Dr. Till D. Frank holds currently an associate professor position at the department of psychology of the University of Connecticut with a joint affiliation at the department of physics. Dr. Frank is a physicist by training. He has studied the theory of self-organization at the research institute of the founder of synergetics, Professor Hermann Haken, at the University of Stuttgart (Germany). He received his PhD in movement sciences with Professor Peter Beek at the Free University of Amsterdam (the Netherlands) with a thesis involving research on movement-related brain activity. In his current position at the department of psychology, Dr. Frank is conducting research on perception and human behavior involving small group research. His general interests are in collective phenomena, collective behavior, and the theory of self-organization.
“Collective behavior” is can be defined as human individuals acting together in groups; these groups can be as small as three people, or as large as millions of people. Collective behavior is also concerned with animals forming swarms and flocks, neurons firing in synchrony, and chemical and biochemical particles with on-board energy depots acting together as a whole. As such, collective behavior refers to units (humans, animals, neurons, biochemical substances, etc.) interacting with each other to form a whole. In physics, collective phenomena have been studied for a long time for systems that are in thermodynamic equilibrium. Magnetism produced by the alignment of elementary spins is a well-known example. In contrast, in this book, collective behavior refers to systems composed of units that operate far from thermodynamical equilibrium. It is about lifeforms and active biochemical substances. This book presents recent developments in the research field of collective behavior. Various disciplines are addressed, ranging from economy, leisure sciences, and psychology to neurosciences, physics and biology. This book is intended both for the general reader interested in collective behavior and for the quantitative researcher looking for an update in this rapidly developing field. This book has two parts. The first part presents theoretical fundamentals and concepts. The second part provides chapters with mathematical modeling and simulations. Although the individual chapters of this book report from a variety of research disciplines, the chapters are interconnected with each other and give rise to a general picture of the state-of-the-art research on collective behavior.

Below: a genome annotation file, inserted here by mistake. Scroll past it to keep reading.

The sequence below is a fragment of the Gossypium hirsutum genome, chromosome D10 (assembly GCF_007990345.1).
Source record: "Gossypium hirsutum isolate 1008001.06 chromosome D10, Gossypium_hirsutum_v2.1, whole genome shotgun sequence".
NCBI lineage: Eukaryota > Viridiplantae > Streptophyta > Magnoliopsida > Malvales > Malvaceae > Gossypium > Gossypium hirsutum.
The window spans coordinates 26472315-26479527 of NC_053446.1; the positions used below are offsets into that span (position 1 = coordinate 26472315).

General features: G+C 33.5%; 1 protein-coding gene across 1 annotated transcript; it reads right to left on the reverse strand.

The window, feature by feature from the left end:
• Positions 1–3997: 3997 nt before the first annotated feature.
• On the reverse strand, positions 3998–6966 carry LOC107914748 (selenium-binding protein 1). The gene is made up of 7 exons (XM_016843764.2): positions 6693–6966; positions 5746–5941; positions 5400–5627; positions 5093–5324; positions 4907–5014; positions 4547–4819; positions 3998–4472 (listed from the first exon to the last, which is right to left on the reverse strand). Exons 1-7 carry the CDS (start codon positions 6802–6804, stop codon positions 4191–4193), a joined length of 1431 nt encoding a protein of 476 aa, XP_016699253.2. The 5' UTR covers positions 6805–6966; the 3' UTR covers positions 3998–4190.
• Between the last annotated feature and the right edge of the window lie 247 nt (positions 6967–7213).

Economists, Researchers in Leisure Sciences, Psychologists, Neuroscientists, Physicists, Biologists